A couple of months ago, NGK Insulators reported that one of its sodium sulfur (NaS) battery installations caught fire. The battery system itself is owned by Tokyo Electric Power Company (TEPCO) and it is installed at the Tsukuba Plant of Mitsubishi Materials Corporation.
Although NGK Insulators commercialized its NaS battery in 2001, the company is still dealing with safety issues. In many ways, NGK Insulators is at a disadvantage. Because of the success of the company’s NaS battery, there are now over 155 installations of NaS batteries globally with at least 140 systems installed in the TEPCO service area alone. In addition, many of these systems have been behind the meter installations for businesses looking to improve energy cost management and ensure power quality. These installations are in one of the most populous cities in the world (estimates vary, but Tokyo is typically in the top 20 of population dense cities).
In sum, this means that the company has approximately 140 sites, 200 MW, and ten years’ worth of battery installations in the most populous city in Japan. Relative to the number of installations and megawatt hours of energy delivered over the past decade, it is of little surprise that there has been an incident involving the company’s batteries. A fire at a remote substation or wind farm is one thing, however, most installed NaS batteries are behind the meter installations, which puts people’s safety at risk.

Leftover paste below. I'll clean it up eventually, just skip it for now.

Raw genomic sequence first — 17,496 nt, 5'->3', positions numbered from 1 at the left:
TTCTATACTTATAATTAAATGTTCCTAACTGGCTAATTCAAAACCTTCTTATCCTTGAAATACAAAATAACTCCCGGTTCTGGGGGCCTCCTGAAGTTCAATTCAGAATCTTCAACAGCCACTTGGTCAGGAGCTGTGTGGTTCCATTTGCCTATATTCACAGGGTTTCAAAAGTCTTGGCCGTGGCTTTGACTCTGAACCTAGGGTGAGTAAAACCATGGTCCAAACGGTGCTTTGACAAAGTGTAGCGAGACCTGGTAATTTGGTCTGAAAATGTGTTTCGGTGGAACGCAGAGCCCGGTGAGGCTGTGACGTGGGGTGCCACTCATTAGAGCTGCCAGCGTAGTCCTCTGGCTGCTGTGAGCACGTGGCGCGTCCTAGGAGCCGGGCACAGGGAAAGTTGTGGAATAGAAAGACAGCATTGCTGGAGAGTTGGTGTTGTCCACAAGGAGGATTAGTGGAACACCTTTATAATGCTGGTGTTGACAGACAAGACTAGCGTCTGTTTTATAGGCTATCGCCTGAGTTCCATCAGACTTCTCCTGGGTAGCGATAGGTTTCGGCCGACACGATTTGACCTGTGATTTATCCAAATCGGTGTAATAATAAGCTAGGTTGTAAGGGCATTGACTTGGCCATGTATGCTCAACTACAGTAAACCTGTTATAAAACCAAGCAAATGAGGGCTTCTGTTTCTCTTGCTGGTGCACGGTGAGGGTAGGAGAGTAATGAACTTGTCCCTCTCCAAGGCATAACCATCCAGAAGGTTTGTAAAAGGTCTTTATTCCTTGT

NGK Insulators is taking this fire seriously and has suspended manufacturing and installations until the company is satisfied the cause has been identified and resolved. Consequently, the firm has also revised its earnings through the end of its fiscal year, in this case March 31, 2012. The more important observation is that safety for grid-scale energy storage is an important technical issue for developers to address, and in many cases, it is an issue that may not come to light until systems are already installed and running for a good period of time.
So far, NGK Insulators has done everything it can to ensure the safety of its product, which is the best strategy for the company, the product, and the industry. In time, we may see other examples of these types of failures with grid-scale battery storage. As such, safety, manufacturing quality, and perhaps even safety of inputs will begin to differentiate vendors more and more.
Tags: Advanced Batteries, Energy Storage, Smart Energy Practice, Utility Innovations
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